The end of the scheme


I actually have a misunderstanding about the grammar of the scheme. Here’s it:
I would like to know why :// is not included. Well I tried to test
http: and the parser returned null, although it respects the scheme grammar.

best regards

The grammar looks something like this:

URI -> scheme + "://" + [userinfo "@"] + host + path + ["?" + query]

and the scheme follows the rule you posted. The interpretation of this is that every valid URI starts with a letter followed by an arbitrary number of letters and digits and then a colon and two slashes. So everything before :// is considered the scheme. The :// is just a separator so you can identify what the scheme is. These would all be valid URIs if there was no ://:


Note that the : alone is not sufficient to identify the scheme, because it also occurs in the userinfo.

Since the :// follows every scheme it is pointless to include it in the scheme. You don’t say the space after your first name out loud when somebody asks you what your name is. :grinning:

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Can I claim that sbcd1:// is a valid scheme?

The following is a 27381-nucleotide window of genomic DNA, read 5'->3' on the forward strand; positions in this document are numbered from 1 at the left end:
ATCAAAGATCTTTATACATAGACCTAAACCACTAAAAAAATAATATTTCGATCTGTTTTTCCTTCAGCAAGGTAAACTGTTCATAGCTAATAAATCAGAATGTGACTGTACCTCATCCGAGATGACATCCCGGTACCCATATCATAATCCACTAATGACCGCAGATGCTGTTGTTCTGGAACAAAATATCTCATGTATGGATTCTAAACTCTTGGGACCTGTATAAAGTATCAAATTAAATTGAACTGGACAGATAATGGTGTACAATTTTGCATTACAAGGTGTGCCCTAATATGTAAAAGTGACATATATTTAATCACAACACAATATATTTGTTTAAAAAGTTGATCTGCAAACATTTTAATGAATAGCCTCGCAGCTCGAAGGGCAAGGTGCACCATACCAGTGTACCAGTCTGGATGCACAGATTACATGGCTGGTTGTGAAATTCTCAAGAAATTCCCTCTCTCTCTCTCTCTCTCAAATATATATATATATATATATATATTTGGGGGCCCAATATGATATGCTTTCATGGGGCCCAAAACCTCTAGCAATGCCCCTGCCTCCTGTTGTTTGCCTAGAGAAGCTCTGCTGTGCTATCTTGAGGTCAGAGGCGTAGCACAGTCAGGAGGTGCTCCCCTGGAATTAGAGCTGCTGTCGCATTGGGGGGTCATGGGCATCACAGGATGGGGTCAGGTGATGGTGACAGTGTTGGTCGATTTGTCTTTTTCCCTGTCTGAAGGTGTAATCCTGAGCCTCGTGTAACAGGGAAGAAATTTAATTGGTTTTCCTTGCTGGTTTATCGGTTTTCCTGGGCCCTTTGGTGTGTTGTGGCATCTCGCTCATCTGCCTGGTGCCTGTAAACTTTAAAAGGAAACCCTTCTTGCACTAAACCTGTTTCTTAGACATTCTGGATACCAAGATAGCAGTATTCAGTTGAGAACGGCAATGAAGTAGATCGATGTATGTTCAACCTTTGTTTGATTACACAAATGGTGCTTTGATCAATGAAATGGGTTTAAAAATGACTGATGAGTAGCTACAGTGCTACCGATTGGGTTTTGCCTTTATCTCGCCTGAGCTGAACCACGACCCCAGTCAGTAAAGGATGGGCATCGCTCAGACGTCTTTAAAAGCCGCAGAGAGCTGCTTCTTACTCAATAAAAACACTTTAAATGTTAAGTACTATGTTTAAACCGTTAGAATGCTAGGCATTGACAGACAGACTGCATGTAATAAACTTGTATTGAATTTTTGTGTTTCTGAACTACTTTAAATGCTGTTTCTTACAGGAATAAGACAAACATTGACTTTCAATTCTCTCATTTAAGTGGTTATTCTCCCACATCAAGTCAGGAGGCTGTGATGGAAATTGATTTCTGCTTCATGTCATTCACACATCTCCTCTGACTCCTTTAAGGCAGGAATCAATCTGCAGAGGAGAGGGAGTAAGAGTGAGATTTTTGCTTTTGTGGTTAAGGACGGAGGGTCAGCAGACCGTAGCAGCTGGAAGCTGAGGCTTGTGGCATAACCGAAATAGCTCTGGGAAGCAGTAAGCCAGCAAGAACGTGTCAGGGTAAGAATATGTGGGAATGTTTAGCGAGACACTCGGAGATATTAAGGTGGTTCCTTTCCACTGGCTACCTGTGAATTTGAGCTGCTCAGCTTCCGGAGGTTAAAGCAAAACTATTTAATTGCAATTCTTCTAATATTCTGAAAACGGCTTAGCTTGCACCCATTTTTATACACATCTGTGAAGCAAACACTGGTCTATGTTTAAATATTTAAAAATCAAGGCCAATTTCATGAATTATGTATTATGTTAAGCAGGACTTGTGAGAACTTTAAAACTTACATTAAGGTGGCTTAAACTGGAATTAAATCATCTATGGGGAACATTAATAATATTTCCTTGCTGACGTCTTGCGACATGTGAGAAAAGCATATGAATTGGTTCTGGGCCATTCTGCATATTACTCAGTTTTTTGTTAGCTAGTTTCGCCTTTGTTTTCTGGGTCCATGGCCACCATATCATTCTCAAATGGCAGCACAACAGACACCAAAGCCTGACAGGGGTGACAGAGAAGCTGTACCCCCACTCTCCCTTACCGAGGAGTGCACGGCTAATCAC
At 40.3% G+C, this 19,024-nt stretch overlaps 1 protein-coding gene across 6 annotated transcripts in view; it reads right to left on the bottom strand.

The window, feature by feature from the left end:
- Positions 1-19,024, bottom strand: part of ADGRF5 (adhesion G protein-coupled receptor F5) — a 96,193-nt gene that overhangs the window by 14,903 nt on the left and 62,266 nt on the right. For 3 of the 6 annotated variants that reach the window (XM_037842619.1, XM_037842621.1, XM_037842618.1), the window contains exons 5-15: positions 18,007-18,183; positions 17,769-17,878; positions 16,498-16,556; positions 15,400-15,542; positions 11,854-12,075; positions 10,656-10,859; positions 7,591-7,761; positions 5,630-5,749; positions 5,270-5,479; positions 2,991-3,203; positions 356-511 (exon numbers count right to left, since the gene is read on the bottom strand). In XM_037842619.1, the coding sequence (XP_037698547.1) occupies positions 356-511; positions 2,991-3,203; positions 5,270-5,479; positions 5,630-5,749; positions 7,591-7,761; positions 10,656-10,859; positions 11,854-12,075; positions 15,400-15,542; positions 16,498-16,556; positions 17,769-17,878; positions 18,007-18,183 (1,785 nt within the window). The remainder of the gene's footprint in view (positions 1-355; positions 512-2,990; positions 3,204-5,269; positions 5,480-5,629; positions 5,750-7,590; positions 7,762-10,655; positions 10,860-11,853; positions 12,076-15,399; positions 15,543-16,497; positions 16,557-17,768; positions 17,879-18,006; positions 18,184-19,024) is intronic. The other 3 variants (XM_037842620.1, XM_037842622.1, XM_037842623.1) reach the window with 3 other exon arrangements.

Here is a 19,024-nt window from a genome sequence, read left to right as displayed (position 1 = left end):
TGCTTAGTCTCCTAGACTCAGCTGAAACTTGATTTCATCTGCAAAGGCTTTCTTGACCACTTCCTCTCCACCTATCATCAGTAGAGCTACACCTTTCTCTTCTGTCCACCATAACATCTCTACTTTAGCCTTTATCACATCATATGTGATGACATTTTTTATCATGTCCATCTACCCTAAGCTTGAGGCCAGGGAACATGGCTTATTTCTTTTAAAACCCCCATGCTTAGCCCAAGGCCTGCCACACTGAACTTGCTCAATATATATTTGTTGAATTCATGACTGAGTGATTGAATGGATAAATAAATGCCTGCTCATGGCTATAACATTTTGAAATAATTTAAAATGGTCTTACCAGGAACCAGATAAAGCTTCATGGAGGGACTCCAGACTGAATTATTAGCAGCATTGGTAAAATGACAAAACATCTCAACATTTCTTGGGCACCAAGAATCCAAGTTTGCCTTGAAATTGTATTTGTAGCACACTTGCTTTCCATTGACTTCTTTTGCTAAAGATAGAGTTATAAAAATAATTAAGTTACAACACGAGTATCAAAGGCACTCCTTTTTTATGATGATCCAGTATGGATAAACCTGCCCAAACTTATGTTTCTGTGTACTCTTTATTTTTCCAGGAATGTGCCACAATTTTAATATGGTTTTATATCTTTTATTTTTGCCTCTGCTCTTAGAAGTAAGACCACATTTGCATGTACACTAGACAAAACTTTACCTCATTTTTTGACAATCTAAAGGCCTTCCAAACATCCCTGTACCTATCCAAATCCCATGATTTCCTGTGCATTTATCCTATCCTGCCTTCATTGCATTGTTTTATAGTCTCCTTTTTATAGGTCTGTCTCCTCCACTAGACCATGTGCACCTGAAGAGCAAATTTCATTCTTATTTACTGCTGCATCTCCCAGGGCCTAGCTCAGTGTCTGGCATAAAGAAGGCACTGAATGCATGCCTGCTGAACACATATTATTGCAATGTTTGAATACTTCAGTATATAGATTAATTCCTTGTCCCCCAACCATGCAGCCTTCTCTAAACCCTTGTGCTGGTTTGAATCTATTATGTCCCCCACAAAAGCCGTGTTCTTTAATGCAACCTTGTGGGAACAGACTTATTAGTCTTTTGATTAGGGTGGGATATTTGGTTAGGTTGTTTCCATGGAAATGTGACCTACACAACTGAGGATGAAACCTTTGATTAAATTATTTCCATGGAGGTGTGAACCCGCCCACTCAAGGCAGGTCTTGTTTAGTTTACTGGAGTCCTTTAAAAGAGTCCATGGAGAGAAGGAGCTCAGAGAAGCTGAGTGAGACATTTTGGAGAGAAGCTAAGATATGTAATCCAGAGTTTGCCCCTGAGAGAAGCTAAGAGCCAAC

The string sbcd1:// is a valid URI in our grammar and has scheme sbcd1.

2 posts were split to a new topic: UriParserTest testScheme: NullPointerException

Thank you for the reply🙂. So if I understood it well,
http: is a valid URI but not a valid scheme. I actually received the test results and parsing http: returned null(not valid). I don’t understand this part

No, http:// is a valid URI, https: is not. There is no URI in our specification which does not contain ://.

Your confusion probably comes from the fact that the // is not in the first rule but rather in the rule for the hierarchical, so it is “hidden”. It can be helpful to substitute some of the rules into each other to get a better overview, like I did above:

URI -> scheme + "://" + [userinfo "@"] + host + path + ["?" + query]

where I inserted the rule for the authority into the rule for the hierarchical and the resulting rule for the hierarchical into the rule for the URI.

Yeah exactly ! That was my confusion. Thanks :slightly_smiling_face:

am still somehow confused. I just tried to follow the examples which are given to us by so doing:

....create("test://").parse() -- the multiple dots at the beginning represents the function name. Am a bit lazy

Is that what you mean by am passing null to the create method??

More generally speaking, the scheme is the part of the string that is generated with the scheme rule in the grammar:

scheme        = ALPHA *( ALPHA / DIGIT )

Therefore, it is the first part before the colon in the URI.

A post was split to a new topic: Valid scheme http://